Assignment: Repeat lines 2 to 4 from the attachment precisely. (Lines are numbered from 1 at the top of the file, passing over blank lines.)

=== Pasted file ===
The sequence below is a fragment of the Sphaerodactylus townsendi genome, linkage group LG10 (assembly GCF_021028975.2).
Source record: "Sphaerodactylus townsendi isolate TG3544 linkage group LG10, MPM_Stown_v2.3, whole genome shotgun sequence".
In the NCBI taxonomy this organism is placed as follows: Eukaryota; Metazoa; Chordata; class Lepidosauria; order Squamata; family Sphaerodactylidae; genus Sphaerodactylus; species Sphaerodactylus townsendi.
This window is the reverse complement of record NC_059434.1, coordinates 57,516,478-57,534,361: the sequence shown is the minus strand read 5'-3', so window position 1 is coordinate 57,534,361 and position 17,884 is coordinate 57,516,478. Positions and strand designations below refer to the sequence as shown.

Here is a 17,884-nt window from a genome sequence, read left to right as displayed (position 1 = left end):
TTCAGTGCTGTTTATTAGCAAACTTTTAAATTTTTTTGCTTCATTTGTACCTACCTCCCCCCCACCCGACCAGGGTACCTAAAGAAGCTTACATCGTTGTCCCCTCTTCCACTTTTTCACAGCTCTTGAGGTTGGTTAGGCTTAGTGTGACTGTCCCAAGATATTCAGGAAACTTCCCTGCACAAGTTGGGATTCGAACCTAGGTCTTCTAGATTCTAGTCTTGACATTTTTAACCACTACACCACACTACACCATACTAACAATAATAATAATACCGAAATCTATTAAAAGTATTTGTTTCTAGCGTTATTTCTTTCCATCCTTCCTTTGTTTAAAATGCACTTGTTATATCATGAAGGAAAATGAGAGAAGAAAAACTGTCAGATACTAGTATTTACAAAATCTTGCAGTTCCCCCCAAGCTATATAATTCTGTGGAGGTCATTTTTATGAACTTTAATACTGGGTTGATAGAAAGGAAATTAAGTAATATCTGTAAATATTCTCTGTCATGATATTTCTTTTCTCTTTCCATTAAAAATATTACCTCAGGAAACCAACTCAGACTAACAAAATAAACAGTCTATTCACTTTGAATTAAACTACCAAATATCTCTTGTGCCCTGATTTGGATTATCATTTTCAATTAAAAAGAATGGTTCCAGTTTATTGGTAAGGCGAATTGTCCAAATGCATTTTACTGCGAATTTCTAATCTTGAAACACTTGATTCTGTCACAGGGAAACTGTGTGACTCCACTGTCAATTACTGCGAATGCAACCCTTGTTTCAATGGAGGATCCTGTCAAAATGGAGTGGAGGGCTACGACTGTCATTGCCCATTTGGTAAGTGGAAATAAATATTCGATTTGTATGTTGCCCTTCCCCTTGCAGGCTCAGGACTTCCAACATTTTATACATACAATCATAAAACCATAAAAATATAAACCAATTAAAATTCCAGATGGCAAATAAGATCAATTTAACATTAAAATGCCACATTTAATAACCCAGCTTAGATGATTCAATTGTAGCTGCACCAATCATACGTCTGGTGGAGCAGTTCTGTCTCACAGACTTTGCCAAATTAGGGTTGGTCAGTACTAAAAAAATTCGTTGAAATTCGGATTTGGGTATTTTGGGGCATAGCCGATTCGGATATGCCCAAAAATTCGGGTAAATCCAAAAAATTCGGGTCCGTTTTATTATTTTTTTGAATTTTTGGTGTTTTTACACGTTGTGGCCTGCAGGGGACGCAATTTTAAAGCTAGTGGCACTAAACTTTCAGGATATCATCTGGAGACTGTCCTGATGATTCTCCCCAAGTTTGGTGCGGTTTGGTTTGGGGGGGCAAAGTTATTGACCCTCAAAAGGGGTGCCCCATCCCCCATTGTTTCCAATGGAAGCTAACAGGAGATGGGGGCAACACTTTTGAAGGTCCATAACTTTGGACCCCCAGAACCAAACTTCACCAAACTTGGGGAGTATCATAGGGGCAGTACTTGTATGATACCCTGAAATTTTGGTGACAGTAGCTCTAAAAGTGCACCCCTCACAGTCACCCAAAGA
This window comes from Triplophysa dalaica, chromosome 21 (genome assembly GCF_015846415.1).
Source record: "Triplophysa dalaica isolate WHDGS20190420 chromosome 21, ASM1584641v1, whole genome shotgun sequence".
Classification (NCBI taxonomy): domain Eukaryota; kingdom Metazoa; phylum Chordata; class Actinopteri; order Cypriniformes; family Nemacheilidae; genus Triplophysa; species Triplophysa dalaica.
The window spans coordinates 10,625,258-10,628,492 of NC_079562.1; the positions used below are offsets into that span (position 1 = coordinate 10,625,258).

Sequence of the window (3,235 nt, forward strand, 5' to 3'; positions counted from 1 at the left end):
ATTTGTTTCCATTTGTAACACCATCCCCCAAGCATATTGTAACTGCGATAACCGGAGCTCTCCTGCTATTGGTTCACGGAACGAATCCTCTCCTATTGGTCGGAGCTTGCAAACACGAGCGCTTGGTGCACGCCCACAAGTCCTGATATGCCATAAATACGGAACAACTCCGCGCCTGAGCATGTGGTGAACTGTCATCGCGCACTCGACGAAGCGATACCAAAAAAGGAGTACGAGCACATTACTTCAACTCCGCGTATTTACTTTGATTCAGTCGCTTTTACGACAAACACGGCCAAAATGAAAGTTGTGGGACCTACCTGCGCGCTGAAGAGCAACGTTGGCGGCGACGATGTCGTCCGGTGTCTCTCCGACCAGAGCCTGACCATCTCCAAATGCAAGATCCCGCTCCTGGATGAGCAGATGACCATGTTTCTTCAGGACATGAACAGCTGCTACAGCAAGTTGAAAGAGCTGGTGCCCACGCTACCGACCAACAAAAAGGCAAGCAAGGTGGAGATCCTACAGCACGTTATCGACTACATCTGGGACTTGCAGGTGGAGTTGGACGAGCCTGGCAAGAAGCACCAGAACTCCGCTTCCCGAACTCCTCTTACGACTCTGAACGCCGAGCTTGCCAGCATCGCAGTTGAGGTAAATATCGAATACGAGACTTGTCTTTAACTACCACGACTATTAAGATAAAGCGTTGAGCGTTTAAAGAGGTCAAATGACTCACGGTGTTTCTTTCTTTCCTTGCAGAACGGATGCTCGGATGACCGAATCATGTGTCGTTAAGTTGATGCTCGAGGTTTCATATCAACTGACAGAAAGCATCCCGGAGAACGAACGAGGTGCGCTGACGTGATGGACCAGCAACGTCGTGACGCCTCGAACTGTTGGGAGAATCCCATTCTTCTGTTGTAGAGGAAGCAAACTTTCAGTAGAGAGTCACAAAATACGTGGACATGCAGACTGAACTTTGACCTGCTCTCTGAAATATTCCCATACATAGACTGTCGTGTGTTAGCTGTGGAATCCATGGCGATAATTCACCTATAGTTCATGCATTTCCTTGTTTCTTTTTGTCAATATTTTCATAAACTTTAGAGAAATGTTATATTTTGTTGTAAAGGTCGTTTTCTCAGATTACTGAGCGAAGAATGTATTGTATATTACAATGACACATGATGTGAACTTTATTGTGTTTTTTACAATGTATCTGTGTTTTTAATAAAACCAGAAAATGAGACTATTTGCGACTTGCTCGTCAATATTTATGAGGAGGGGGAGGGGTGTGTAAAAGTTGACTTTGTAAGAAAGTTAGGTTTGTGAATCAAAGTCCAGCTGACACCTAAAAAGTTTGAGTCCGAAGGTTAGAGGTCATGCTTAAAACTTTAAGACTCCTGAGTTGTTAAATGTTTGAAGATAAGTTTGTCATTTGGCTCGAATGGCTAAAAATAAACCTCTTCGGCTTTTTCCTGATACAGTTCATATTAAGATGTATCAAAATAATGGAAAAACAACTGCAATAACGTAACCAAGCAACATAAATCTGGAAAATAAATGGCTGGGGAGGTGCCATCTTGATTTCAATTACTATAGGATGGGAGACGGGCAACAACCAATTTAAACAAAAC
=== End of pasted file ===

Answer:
Source record: "Sphaerodactylus townsendi isolate TG3544 linkage group LG10, MPM_Stown_v2.3, whole genome shotgun sequence".
In the NCBI taxonomy this organism is placed as follows: Eukaryota; Metazoa; Chordata; class Lepidosauria; order Squamata; family Sphaerodactylidae; genus Sphaerodactylus; species Sphaerodactylus townsendi.
This window is the reverse complement of record NC_059434.1, coordinates 57,516,478-57,534,361: the sequence shown is the minus strand read 5'-3', so window position 1 is coordinate 57,534,361 and position 17,884 is coordinate 57,516,478. Positions and strand designations below refer to the sequence as shown.